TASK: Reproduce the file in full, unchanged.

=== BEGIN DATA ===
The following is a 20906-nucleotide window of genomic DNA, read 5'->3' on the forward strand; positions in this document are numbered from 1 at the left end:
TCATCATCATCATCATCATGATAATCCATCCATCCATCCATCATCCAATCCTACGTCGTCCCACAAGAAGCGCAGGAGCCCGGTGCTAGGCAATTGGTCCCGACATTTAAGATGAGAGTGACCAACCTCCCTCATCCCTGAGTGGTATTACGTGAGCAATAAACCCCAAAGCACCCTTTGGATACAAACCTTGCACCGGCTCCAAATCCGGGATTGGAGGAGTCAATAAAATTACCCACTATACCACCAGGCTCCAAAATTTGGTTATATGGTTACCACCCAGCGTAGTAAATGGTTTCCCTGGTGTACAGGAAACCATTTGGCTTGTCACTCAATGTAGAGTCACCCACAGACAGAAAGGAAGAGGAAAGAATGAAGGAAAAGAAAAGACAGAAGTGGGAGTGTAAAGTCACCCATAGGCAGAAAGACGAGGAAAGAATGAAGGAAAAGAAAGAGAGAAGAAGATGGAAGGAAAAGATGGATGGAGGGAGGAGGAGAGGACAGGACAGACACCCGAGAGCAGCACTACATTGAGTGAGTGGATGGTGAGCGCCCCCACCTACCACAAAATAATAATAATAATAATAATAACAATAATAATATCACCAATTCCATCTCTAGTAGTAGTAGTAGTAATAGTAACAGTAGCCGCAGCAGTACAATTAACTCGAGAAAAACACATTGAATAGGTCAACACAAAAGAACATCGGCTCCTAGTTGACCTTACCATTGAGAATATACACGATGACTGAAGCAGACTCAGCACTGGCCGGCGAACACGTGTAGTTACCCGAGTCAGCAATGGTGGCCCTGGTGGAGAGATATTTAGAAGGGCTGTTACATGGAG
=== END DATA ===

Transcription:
The following is a 20906-nucleotide window of genomic DNA, read 5'->3' on the forward strand; positions in this document are numbered from 1 at the left end:
TCATCATCATCATCATCATGATAATCCATCCATCCATCCATCATCCAATCCTACGTCGTCCCACAAGAAGCGCAGGAGCCCGGTGCTAGGCAATTGGTCCCGACATTTAAGATGAGAGTGACCAACCTCCCTCATCCCTGAGTGGTATTACGTGAGCAATAAACCCCAAAGCACCCTTTGGATACAAACCTTGCACCGGCTCCAAATCCGGGATTGGAGGAGTCAATAAAATTACCCACTATACCACCAGGCTCCAAAATTTGGTTATATGGTTACCACCCAGCGTAGTAAATGGTTTCCCTGGTGTACAGGAAACCATTTGGCTTGTCACTCAATGTAGAGTCACCCACAGACAGAAAGGAAGAGGAAAGAATGAAGGAAAAGAAAAGACAGAAGTGGGAGTGTAAAGTCACCCATAGGCAGAAAGACGAGGAAAGAATGAAGGAAAAGAAAGAGAGAAGAAGATGGAAGGAAAAGATGGATGGAGGGAGGAGGAGAGGACAGGACAGACACCCGAGAGCAGCACTACATTGAGTGAGTGGATGGTGAGCGCCCCCACCTACCACAAAATAATAATAATAATAATAATAACAATAATAATATCACCAATTCCATCTCTAGTAGTAGTAGTAGTAATAGTAACAGTAGCCGCAGCAGTACAATTAACTCGAGAAAAACACATTGAATAGGTCAACACAAAAGAACATCGGCTCCTAGTTGACCTTACCATTGAGAATATACACGATGACTGAAGCAGACTCAGCACTGGCCGGCGAACACGTGTAGTTACCCGAGTCAGCAATGGTGGCCCTGGTGGAGAGATATTTAGAAGGGCTGTTACATGGAG